Koolhoven F.K.56

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Koolhoven F.K.56
Role Basic training monoplane
National origin Netherlands
Manufacturer Koolhoven
First flight 30 June 1938
Primary user Netherlands Army
Number built 31

The Koolhoven F.K.56 was a 1930s Dutch basic training monoplane designed and built by Koolhoven.[1]


The F.K.56 was a low-wing monoplane powered by a 450 hp (336 kW) Wright Whirlind R-975-E3 radial piston engine.[1] Designed as a basic trainer, the F.K.56 had two seats in tandem for the instructor and pupil under a fully enclosed canopy.[1] The first prototype flew on 30 June 1938 and had fixed conventional landing gear and an inverted gull wing.[1] The second prototype had retractable landing gear while a third prototype was fitted with a straight wing and dual controls.[1]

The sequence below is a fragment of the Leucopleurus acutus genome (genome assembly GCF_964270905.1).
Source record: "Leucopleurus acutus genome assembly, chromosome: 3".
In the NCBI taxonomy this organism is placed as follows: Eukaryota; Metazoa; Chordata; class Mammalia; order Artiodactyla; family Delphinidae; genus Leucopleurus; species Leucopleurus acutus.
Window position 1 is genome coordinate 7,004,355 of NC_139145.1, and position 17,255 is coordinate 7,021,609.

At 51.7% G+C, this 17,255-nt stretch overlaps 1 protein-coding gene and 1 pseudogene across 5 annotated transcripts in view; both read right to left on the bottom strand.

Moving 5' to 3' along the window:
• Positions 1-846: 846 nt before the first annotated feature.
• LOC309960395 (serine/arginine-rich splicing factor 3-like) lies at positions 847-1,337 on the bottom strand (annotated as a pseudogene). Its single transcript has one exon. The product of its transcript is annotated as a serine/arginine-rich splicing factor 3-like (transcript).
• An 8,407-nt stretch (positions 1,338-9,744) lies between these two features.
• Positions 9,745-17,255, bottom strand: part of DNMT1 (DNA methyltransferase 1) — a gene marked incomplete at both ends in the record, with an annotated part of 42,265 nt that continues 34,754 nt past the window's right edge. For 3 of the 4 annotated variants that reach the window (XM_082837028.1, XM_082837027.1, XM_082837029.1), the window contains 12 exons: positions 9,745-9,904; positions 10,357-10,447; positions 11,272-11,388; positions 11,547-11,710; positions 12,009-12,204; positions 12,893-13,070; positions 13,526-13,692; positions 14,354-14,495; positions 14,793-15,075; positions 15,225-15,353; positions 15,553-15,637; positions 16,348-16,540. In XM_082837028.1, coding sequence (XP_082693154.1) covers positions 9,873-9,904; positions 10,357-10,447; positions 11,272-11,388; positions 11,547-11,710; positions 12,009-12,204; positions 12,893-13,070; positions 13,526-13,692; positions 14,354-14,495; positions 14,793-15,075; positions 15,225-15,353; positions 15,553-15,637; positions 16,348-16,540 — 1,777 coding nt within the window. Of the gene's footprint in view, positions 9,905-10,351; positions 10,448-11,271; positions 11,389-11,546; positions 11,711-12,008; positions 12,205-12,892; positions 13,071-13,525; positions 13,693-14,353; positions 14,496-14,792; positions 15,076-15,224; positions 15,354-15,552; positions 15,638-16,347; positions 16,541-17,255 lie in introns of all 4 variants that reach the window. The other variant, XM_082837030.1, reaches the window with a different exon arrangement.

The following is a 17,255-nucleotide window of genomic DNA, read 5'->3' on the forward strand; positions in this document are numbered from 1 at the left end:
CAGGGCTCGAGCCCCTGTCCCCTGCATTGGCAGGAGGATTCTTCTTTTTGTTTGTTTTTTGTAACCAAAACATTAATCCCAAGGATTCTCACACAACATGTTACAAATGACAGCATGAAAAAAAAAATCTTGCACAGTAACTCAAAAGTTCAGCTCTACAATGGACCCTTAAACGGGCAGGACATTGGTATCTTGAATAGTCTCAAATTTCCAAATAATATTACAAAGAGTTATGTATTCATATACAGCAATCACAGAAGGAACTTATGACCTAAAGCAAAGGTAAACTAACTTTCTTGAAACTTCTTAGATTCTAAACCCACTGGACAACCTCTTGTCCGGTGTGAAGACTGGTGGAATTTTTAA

Ten aircraft were ordered by the Netherlands Army based on the design of the third prototype.[1] These ten, including the re-worked first and third prototypes, were all delivered before the German invasion of the Netherlands in May 1940.[1]

Earlier in February 1940 the Belgians had ordered twenty F.K.56 basic trainers and seven had been delivered before the rest were destroyed in an air raid on the Waalhaven factory.[1]




Data from [1]

General characteristics

  • Crew: 2
  • Length: 7.85 m (25 ft 9 in)
  • Wingspan: 11.50 m (37 ft 9 in)
  • Height: 2.30 m (7 ft 7 in)
  • Wing area: 20 m2 (220 sq ft)
  • Empty weight: 1,058 kg (2,332 lb)
  • Max takeoff weight: 1,600 kg (3,527 lb)
  • Powerplant: 1 × Wright Whirlwind R-975-E3 Radial piston engine, 336 kW (451 hp)


  • Maximum speed: 300 km/h (186 mph; 162 kn) at a height of 500m (1640 ft)
  • Range: 800 km (497 mi; 432 nmi)
  • Service ceiling: 7,300 m (24,000 ft)



  1. ^ a b c d e f g h i Orbus 1985, p. 2272